Independent counsel's Iran-contra report may be released soon p. 18

By: Debra Gersh Hernandez Society of Professional Journalists, Reporters Committee are among those
that petitioned federal court for access sp.

THE PUBLIC FINALLY may get to see the independent counsel's final report on the Iran-contra affair.
In early December, a federal court ruled that the independent counsel's final report on Iran-contra would be released after a "slight delay."
The ruling came after an emergency petition for access, filed by the Society of Professional Journalists, Reporters Committee for Freedom of the Press and National Security Archive (E&P, Dec. 11, 1993, p. 45).
Immediately after that decision, however, sealed motions were made by parties mentioned in the report, seeking to delay or prevent disclosure of certain information as well as asking for time to appeal.
Although the motions were sealed, published reports indicated that filings may have been made by attorneys for former President Reagan, former Attorney General Edwin Meese III and former White House aide Oliver North.
While upholding release of the report "substantially in its entirety," the three-judge appeals panel allowed a 10-day delay for further appeals to the Supreme Court.
The appeals panel criticized the report for making accusations against people who have not been indicted nor convicted of crimes as well as those whose convictions were overturned, but it also said full disclosure was in the public's interest.
"It is in the public interest that this matter of extended national controversy be afforded as full a conclusion as possible," Judge David Sentelle wrote for the federal appeals panel.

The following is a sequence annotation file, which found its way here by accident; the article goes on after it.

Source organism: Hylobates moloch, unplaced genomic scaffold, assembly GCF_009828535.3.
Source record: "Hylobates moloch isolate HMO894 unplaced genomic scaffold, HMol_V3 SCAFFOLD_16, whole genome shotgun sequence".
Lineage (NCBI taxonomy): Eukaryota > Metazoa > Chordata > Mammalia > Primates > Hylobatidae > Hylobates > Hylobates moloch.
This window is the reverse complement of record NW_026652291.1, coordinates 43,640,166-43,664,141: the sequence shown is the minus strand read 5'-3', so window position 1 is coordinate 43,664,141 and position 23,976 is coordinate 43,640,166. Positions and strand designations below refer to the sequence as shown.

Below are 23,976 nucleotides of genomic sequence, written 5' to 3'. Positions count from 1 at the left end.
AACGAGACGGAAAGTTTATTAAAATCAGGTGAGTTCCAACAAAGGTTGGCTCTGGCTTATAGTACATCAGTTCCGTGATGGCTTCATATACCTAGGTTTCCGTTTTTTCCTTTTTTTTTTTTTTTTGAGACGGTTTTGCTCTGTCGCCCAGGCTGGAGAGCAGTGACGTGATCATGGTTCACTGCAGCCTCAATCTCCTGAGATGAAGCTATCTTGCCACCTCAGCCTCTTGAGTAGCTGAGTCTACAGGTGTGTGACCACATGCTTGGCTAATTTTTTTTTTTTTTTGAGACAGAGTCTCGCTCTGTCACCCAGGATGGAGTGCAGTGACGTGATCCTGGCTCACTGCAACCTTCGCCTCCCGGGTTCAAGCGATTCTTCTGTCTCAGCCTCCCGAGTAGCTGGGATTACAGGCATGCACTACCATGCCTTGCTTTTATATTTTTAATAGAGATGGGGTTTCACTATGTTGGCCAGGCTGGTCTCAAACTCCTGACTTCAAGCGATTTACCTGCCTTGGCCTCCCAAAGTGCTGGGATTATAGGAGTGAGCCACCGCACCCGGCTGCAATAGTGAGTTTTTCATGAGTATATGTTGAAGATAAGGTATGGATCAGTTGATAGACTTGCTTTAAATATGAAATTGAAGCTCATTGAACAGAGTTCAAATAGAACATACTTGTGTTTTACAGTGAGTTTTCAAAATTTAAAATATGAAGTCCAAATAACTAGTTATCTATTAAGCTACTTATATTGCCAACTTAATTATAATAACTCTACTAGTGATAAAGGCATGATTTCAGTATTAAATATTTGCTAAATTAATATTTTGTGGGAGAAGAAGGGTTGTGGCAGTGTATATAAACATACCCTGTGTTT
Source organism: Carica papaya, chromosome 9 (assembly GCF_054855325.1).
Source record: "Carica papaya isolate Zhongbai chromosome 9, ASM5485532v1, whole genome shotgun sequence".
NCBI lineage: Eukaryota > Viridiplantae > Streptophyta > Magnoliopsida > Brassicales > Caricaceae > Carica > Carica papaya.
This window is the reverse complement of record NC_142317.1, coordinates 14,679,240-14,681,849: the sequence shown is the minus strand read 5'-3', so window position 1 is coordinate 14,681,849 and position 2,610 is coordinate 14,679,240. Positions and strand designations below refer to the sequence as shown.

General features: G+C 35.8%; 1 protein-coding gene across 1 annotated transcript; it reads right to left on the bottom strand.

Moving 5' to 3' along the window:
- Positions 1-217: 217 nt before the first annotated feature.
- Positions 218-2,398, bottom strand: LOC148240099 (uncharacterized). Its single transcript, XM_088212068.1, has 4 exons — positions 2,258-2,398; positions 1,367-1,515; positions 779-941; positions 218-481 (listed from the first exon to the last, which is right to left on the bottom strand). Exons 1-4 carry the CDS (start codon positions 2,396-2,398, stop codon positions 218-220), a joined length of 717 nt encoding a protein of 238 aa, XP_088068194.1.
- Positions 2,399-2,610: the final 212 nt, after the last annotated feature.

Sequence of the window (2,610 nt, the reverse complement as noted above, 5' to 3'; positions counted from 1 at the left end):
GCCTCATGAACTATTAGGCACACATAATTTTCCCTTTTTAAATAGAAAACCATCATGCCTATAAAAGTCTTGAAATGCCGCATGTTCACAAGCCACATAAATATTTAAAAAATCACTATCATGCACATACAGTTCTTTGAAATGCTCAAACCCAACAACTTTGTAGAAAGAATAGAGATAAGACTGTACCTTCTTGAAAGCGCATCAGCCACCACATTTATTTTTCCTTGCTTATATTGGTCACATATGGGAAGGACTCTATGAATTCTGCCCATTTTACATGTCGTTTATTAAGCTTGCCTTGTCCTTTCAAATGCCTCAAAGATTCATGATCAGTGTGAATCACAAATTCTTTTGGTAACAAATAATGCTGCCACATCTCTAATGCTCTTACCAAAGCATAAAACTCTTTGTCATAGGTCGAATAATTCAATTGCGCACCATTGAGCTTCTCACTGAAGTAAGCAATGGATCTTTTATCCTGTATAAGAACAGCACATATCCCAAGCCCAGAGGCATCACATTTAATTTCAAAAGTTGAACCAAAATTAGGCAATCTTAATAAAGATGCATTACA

"Therefore, rather than extend the controversy over the supposed, reported or suspected contents of the report, we have determined that the public interest will be served by actual disclosure."
SPJ, RCFP and NSA had argued, "Some litigants have adopted a routine practice of filing pleadings under seal without justification and without regard for the enormous public interest at stake.
"These secret filings can serve only to undermine public confidence in the judicial process, deepen public skepticism about the handling of the Iran-contra affair and deny the public its cherished right to know what occurs in its courts." The three groups charged that the sealed motions made after the court's Dec. 3 decision to release the report were designed only to evade opposition and public scrutiny.
Further, sealing those motions "flies in the face of the common law presumption that judicial records will be open to public inspection" as well as infringes "upon the First Amendment right of access to the courts," they said.


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